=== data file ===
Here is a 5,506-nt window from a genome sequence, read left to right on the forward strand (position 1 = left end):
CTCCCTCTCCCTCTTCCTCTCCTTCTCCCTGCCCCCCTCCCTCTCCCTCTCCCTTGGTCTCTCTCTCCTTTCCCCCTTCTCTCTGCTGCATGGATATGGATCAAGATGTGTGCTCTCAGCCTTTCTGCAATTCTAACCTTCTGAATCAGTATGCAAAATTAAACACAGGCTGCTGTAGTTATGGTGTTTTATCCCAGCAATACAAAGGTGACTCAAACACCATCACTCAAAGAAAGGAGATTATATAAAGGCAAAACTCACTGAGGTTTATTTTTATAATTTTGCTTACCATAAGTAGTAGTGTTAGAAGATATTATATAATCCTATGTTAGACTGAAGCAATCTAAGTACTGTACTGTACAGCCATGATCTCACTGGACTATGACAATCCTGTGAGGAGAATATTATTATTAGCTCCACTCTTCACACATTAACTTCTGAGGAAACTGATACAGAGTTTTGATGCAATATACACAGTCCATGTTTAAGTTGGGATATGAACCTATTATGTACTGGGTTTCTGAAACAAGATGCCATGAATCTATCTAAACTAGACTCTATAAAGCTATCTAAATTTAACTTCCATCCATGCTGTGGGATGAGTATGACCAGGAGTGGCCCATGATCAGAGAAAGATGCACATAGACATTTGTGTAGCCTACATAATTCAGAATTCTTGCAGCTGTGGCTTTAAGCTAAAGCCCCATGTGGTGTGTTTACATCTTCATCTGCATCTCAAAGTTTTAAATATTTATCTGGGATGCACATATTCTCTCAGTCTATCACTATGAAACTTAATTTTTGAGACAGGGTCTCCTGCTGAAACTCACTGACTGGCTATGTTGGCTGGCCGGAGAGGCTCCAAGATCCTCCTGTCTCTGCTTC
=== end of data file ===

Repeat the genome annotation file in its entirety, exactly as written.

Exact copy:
Here is a 5,506-nt window from a genome sequence, read left to right on the forward strand (position 1 = left end):
CTCCCTCTCCCTCTTCCTCTCCTTCTCCCTGCCCCCCTCCCTCTCCCTCTCCCTTGGTCTCTCTCTCCTTTCCCCCTTCTCTCTGCTGCATGGATATGGATCAAGATGTGTGCTCTCAGCCTTTCTGCAATTCTAACCTTCTGAATCAGTATGCAAAATTAAACACAGGCTGCTGTAGTTATGGTGTTTTATCCCAGCAATACAAAGGTGACTCAAACACCATCACTCAAAGAAAGGAGATTATATAAAGGCAAAACTCACTGAGGTTTATTTTTATAATTTTGCTTACCATAAGTAGTAGTGTTAGAAGATATTATATAATCCTATGTTAGACTGAAGCAATCTAAGTACTGTACTGTACAGCCATGATCTCACTGGACTATGACAATCCTGTGAGGAGAATATTATTATTAGCTCCACTCTTCACACATTAACTTCTGAGGAAACTGATACAGAGTTTTGATGCAATATACACAGTCCATGTTTAAGTTGGGATATGAACCTATTATGTACTGGGTTTCTGAAACAAGATGCCATGAATCTATCTAAACTAGACTCTATAAAGCTATCTAAATTTAACTTCCATCCATGCTGTGGGATGAGTATGACCAGGAGTGGCCCATGATCAGAGAAAGATGCACATAGACATTTGTGTAGCCTACATAATTCAGAATTCTTGCAGCTGTGGCTTTAAGCTAAAGCCCCATGTGGTGTGTTTACATCTTCATCTGCATCTCAAAGTTTTAAATATTTATCTGGGATGCACATATTCTCTCAGTCTATCACTATGAAACTTAATTTTTGAGACAGGGTCTCCTGCTGAAACTCACTGACTGGCTATGTTGGCTGGCCGGAGAGGCTCCAAGATCCTCCTGTCTCTGCTTC